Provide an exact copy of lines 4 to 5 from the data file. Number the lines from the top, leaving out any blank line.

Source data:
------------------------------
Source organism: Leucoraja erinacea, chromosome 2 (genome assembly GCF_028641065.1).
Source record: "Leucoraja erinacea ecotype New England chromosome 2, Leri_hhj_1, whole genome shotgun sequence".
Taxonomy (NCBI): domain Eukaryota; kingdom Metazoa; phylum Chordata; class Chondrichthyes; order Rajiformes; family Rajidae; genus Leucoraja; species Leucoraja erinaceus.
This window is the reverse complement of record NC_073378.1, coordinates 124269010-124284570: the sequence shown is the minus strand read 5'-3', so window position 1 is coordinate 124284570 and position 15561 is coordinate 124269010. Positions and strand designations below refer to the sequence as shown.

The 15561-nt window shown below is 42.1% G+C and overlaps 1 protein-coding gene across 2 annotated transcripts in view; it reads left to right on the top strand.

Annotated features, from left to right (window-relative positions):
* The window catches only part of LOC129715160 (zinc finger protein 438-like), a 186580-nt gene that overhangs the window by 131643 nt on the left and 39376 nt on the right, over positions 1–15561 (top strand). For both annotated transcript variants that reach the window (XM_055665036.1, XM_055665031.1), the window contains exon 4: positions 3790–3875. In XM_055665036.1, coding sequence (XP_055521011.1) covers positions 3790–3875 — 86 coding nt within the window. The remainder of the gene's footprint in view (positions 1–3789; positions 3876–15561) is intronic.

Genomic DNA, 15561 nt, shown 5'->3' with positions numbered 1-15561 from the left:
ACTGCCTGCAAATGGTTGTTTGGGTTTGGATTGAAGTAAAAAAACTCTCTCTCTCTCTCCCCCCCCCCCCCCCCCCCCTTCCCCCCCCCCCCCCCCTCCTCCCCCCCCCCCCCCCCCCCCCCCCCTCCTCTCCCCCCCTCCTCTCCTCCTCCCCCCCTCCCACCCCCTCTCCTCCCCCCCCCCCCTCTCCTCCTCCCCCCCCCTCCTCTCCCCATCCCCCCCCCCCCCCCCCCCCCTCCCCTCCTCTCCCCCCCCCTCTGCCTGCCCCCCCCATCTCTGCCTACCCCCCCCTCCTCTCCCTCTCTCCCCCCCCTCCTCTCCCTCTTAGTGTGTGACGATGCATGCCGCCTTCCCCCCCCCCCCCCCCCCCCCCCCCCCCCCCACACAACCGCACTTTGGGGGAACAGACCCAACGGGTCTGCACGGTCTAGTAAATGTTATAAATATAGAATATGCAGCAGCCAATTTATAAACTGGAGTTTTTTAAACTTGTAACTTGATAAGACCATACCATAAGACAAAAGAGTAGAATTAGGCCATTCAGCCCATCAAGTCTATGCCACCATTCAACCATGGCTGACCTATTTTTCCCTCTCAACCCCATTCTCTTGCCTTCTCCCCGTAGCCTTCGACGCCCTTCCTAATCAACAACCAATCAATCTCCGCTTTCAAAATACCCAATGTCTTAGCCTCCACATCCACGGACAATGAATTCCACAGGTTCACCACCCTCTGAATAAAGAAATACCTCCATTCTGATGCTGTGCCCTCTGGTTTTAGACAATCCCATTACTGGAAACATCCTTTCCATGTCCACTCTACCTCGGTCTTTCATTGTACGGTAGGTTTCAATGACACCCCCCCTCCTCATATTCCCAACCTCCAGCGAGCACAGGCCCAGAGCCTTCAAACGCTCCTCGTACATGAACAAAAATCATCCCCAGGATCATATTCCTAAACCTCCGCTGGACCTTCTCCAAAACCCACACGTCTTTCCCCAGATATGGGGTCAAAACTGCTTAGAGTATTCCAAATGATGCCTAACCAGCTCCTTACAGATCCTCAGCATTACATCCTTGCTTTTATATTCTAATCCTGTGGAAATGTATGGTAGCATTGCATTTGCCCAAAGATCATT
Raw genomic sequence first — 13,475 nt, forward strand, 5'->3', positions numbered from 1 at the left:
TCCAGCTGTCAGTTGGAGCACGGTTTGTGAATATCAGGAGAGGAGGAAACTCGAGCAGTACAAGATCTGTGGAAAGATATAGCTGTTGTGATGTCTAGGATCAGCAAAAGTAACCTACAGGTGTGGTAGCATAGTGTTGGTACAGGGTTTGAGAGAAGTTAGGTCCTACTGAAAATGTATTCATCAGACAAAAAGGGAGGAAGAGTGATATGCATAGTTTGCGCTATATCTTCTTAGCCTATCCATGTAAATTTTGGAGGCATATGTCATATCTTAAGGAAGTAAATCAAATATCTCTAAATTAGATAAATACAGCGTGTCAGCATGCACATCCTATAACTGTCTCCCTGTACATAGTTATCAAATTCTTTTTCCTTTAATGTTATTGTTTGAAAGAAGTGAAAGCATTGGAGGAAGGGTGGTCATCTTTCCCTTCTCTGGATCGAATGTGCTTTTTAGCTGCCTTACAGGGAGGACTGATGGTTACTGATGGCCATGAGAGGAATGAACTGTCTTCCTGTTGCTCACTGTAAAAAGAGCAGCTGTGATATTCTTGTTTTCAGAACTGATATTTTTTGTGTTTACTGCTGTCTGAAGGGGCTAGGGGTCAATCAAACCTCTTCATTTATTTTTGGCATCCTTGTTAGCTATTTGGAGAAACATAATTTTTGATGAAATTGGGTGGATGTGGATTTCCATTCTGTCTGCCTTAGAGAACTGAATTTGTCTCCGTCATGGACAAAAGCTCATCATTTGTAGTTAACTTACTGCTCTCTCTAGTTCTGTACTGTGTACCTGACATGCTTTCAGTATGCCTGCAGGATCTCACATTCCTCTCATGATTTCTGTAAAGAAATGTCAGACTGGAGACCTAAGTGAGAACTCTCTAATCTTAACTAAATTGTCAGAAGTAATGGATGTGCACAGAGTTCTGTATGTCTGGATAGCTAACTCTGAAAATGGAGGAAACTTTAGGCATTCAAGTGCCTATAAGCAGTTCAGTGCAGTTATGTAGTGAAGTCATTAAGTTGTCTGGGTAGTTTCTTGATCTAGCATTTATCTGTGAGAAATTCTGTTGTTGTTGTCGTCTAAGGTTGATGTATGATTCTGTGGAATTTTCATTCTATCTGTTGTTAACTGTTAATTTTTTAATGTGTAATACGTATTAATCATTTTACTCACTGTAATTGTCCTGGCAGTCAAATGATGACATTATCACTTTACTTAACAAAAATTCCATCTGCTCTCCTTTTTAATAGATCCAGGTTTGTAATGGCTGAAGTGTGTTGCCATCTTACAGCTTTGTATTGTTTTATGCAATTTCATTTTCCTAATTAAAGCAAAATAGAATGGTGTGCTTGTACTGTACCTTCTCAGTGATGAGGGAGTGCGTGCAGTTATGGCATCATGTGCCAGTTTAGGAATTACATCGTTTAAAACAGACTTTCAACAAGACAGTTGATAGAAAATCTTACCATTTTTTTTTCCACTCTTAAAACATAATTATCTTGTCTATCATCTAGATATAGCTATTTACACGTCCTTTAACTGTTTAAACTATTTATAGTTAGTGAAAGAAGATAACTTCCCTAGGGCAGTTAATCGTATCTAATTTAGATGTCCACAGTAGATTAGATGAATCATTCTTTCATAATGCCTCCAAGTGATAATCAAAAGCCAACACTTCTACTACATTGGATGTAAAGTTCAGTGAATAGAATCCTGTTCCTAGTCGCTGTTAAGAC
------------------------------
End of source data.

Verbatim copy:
This window is the reverse complement of record NC_073378.1, coordinates 124269010-124284570: the sequence shown is the minus strand read 5'-3', so window position 1 is coordinate 124284570 and position 15561 is coordinate 124269010. Positions and strand designations below refer to the sequence as shown.

The 15561-nt window shown below is 42.1% G+C and overlaps 1 protein-coding gene across 2 annotated transcripts in view; it reads left to right on the top strand.